From isolation to persecution
I’ve spent time in many interfaith circles and often witnessed great diversity within Christian and Jewish circles. Whilst there is great diversity in Islam, such diversity is not often recognised or “tolerated”.
The dangers of excluding an entire group of Muslims are far-reaching. Firstly, this give a negative perception to outsiders and whilst we’re not here to simply please others, there is a gross contradiction between propagating interfaith relations when there is a lack of intrafaith unity within the Muslim community itself.
The more worrying issues however are two-fold. Firstly, they highlight a tendency to propagate a discourse around a singular “true Islam” without recognition or room for diversity of belief. This in itself is dangerous and can and does lead to extremism. It mirrors those who monopolise a faith according to one’s own beliefs despite evidence or beliefs stating otherwise.
Secondly, this actively promotes the exclusion and “othering” of Ahmadi Muslims. “Othering” leads to violence and the tragic murder of Asad Shah in Glasgow in 2016exemplifies this. This was an explicitly religiously motivated attack towards an Ahmadi Muslim by a Sunni Muslim. For this to happen here in the UK is quite frankly terrifying. Please let us not slide into the murky reality of normalised religiously aggravated discrimination and the violation of human rights in countries such as Pakistan – a nation with the worst example government sanctioned persecution of the Ahmadiyya community.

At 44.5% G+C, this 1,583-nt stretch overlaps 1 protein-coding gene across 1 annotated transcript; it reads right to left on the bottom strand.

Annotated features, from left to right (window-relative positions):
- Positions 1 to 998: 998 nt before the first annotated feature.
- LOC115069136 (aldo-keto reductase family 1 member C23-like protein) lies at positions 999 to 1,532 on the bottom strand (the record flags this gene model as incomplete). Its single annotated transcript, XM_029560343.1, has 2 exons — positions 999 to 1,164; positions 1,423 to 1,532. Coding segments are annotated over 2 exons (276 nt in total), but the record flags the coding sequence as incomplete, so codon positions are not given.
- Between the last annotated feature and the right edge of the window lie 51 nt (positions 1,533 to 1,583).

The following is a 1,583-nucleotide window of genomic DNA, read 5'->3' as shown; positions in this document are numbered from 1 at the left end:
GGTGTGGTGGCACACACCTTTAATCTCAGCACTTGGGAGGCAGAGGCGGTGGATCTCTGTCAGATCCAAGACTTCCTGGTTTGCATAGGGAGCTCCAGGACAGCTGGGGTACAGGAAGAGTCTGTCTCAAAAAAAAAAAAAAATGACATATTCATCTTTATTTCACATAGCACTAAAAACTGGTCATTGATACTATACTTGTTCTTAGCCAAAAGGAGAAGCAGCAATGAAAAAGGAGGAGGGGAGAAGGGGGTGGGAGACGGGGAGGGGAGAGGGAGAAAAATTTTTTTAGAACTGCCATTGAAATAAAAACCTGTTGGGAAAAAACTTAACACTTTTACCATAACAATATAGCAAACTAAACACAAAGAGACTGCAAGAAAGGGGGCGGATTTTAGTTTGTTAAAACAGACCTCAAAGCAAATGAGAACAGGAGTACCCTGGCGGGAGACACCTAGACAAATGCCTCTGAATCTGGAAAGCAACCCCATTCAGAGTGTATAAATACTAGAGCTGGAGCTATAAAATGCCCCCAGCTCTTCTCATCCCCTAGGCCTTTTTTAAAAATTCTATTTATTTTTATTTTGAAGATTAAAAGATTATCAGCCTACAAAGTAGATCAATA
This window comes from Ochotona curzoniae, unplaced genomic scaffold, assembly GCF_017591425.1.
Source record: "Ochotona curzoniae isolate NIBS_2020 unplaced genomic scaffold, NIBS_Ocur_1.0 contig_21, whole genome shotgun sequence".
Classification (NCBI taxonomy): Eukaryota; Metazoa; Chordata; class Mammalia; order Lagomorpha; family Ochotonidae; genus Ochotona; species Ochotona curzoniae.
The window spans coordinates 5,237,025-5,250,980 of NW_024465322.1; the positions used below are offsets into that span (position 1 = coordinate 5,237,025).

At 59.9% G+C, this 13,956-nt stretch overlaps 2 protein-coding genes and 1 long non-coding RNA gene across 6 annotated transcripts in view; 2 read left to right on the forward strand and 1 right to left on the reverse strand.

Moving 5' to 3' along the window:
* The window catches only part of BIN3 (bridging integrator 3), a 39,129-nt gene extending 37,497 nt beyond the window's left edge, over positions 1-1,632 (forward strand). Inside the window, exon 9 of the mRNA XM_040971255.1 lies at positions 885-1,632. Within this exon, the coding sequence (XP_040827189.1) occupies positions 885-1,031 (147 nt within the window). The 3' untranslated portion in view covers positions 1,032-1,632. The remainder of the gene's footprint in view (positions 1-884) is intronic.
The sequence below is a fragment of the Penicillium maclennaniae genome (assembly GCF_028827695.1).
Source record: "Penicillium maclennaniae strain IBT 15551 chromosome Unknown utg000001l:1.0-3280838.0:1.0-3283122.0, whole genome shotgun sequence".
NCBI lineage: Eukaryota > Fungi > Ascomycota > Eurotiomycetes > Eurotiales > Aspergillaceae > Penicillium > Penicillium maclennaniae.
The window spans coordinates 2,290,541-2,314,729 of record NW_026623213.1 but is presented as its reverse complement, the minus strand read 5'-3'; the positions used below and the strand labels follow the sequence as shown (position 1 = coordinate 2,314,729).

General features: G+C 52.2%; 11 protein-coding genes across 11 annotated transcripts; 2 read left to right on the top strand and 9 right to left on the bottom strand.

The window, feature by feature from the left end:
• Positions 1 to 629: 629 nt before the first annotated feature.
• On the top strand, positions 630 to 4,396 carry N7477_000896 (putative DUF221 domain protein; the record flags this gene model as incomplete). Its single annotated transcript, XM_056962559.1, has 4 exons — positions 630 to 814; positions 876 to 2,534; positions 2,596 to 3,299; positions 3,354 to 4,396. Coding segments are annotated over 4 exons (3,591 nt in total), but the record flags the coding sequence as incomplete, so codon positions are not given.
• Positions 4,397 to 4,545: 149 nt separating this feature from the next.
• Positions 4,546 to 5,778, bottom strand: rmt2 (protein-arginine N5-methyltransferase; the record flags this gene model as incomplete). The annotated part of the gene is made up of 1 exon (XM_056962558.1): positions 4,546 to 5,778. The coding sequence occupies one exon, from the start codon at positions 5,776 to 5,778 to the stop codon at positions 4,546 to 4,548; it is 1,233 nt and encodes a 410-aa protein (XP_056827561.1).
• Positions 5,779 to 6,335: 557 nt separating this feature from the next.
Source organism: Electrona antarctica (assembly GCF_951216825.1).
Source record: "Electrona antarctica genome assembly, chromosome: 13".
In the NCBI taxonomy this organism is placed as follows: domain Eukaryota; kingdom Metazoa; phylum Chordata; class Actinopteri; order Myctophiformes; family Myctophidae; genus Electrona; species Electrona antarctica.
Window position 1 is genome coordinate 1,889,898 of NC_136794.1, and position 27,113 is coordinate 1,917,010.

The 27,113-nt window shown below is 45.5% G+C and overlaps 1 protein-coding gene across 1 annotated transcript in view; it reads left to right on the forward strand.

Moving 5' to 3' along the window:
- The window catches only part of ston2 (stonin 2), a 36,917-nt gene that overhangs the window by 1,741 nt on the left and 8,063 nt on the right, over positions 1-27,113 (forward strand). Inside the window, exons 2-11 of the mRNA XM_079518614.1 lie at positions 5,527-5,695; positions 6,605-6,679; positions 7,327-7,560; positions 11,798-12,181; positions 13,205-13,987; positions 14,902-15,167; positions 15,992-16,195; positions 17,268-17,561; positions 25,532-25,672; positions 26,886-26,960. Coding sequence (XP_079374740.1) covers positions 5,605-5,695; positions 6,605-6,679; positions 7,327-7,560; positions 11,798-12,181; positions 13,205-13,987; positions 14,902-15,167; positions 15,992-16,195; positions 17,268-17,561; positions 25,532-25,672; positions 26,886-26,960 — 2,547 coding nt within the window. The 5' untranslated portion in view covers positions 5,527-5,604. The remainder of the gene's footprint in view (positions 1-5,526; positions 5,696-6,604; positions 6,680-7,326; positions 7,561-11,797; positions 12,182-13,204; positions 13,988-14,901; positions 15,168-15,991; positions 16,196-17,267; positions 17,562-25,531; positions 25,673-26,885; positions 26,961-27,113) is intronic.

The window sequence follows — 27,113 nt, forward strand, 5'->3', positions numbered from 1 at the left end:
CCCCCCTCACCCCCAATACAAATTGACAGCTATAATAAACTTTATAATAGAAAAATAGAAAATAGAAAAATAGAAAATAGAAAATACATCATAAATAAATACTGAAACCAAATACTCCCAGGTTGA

In Pakistan, Ahmadi Muslims are expressly and legally forbidden from calling themselves Muslims. If an Ahmadi Muslim makes the azan (gives the call to prayer), recites from the Qur’an in public or greets people with “Assalam aleykum!” and is found guilty, then could not only face three years in prison but more shockingly also the death penalty according to current blasphemy laws. Thankfully no such executions have yet taken place.